The 2021-22 the Peru table grape season is reaching its close, and despite a complicated logistical and cost scenario, the season ended up surpassing expectations of the industry, bolstered by favorable marketing conditions at its destinations.
As of this writing, and three weeks out from the close of the 2021-22 season, Peru’s table grape grower’s association Provid is not expecting any changes to its updated projections released in the middle of February.
According to their figures, the season will surpass 64 million boxes of shipped table grapes, amounting to an annual increase of 12 percent, and positioning it as the second largest table grape exporter internationally, in terms of volume.
In a statement, Provid said that the growth is due principally to the sector’s varietal diversification, and this season saw a 37 percent increase in white seedless varieties and 22 percent increase in red seedless shipments, through to January.
Furthermore Provid credits export results from the northern growing region, which is wrapping up, as well as those shipments coming out of the Ica region. But the increase in shipments was seen more in the early part of the season, from October to December, with volumes starting to decrease through January and February.
Past the harvest of Peruvian table grapes, Arturo Hoffmann, commercial manager with Don Ricardo, the success has also been seen thanks to better prices, which is a result of market dynamics involving the exit of California table grapes and delays for Chilean arrivals.
“It’s been marked by an early end to California fruit, which left the market open to Peruvian fruit from the second week of November on, '', Hoffman told The Grape Reporter.
The market stayed strong in terms of prices, until the end of February for all of the colors and varieties. Prices in the U.S. have been good. Chile also started later, and despite some instances of an early harvest, logistical issues meant that their arrival was delayed until the start of February.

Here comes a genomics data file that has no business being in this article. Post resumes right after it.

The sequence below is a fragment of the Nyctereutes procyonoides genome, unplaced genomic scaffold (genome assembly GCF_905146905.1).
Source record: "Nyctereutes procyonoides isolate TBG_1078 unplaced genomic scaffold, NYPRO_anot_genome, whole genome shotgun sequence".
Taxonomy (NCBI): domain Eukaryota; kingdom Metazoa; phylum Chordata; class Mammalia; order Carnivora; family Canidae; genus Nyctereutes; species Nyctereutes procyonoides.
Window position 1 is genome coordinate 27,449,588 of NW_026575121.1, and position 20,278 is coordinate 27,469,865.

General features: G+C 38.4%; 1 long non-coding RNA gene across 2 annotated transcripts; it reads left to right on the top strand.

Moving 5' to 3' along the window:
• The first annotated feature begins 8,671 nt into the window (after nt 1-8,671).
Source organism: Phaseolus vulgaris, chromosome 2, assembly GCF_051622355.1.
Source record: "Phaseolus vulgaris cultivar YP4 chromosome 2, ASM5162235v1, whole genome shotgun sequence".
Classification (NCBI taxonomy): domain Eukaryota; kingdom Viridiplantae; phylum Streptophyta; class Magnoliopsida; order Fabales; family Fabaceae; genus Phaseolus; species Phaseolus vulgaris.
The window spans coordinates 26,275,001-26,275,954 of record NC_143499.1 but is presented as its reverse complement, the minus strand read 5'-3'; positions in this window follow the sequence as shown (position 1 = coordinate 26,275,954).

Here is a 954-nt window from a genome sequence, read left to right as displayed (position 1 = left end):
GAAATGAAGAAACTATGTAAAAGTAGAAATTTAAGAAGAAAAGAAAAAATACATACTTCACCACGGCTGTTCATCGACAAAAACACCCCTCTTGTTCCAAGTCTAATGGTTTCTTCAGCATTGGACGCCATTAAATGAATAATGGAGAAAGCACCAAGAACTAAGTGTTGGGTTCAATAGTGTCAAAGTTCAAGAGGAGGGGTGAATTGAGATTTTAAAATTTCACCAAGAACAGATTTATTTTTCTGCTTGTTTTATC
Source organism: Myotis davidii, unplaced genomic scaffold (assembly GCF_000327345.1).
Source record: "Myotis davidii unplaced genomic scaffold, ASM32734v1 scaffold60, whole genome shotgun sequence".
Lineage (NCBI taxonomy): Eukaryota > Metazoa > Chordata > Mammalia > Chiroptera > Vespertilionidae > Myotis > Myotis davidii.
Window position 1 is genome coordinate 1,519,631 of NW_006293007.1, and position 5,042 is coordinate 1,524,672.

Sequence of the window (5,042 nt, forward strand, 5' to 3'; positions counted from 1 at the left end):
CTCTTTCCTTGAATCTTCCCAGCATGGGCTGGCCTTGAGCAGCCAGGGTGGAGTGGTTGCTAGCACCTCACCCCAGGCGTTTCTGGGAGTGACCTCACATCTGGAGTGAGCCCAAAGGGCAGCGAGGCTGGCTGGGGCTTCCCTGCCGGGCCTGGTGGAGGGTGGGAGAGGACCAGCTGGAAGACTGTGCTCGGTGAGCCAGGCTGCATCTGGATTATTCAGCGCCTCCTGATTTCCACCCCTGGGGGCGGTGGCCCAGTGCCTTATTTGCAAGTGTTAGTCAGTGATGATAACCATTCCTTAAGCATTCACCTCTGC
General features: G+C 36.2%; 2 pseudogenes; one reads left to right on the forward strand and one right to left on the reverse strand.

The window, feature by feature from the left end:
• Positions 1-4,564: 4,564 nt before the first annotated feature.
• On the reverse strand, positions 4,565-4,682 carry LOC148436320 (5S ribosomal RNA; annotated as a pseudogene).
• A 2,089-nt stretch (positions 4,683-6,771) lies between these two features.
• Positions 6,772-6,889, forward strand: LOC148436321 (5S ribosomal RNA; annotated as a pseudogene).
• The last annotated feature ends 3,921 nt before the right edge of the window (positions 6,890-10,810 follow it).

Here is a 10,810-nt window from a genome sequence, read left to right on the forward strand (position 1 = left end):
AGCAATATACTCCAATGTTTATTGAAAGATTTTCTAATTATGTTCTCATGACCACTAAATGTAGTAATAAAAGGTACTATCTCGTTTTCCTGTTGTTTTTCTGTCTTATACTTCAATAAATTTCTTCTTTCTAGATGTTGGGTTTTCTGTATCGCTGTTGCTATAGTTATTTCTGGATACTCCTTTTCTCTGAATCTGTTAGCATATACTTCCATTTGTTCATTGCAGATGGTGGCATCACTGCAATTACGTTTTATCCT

For Europe, South Africa started late, and also was marked by problems in logistics. For both supermarkets and the open market, it's been good for Peru, Hoffman said. Even for Ica, which usually is not a good fit for Europe due to timing with South Africa, had better results this year.
For Asia, especially for green varieties things have been good, with the typical pressures associated with events like the Chinese New Years.
Notwithstanding, margins were affected by higher costs in production and the logistical issues. But had prices not been as good, the season would have looked much different. On average to all destinations, Hoffman estimates that there was a 10 day delay due to logistical problems over regular transit times.
Moreover this season had logistical issues not just in the U.S. West Coast, but also on the East Coast and even en route.
Looking at the season, Hoffman believes that “Peru has consolidated itself as a solid supplier of fruit in the world”.
IT COULD ALWAYS BE WORSE
For Juan Carlos Paredes of Agricola Pampa Baja, the early exit of California fruit and late arrival of Chile paved the way for a better-than-expected season.
But the concern that Paredes has is towards what is coming next for the industry. Seeing the reality of March, he said he “doesn’t know if I should be complaining about our season or be happy for what happened in December to February”.
Shipping costs have skyrocketed since the start of the Russian invasion of Ukraine, and there is also a noticeable shortage of certain kinds of fertilizers. But the shipping scenario is probably the most complicated, he added, more than the growing costs which he thought originally would be worse than other factors.
DECEMBER FOR PERU
Peru’s timing was perfect, and due to the early exit of Californian fruit from the market, Peru really had the month of December to itself as the main table grape in the market, said Capespan North America CEO Mark Greenberg.
But the first critical factor in the success for the season was arriving with an excellent quality product, Greenberg added. This trend also extended to Europe, where Greenberg said the late arrival of South African fruit also brought prime conditions for selling Peruvian table grapes, especially in the UK.
Moreover, its season started to close just as the conditions started to change, with movement slowing due to the high prices.
“They had the filet mignon for themselves and left the flank steak for everyone else” Greenberg said.
With high prices, it tends to lead to a wave of new fruit, but without retail promotions and the right conditions upon its arrival, the pace of sales slows.
And now the end result is lowered sales volume starting in March, with a market full of fruit, fruit on the water and grapes still in storage waiting to be shipped.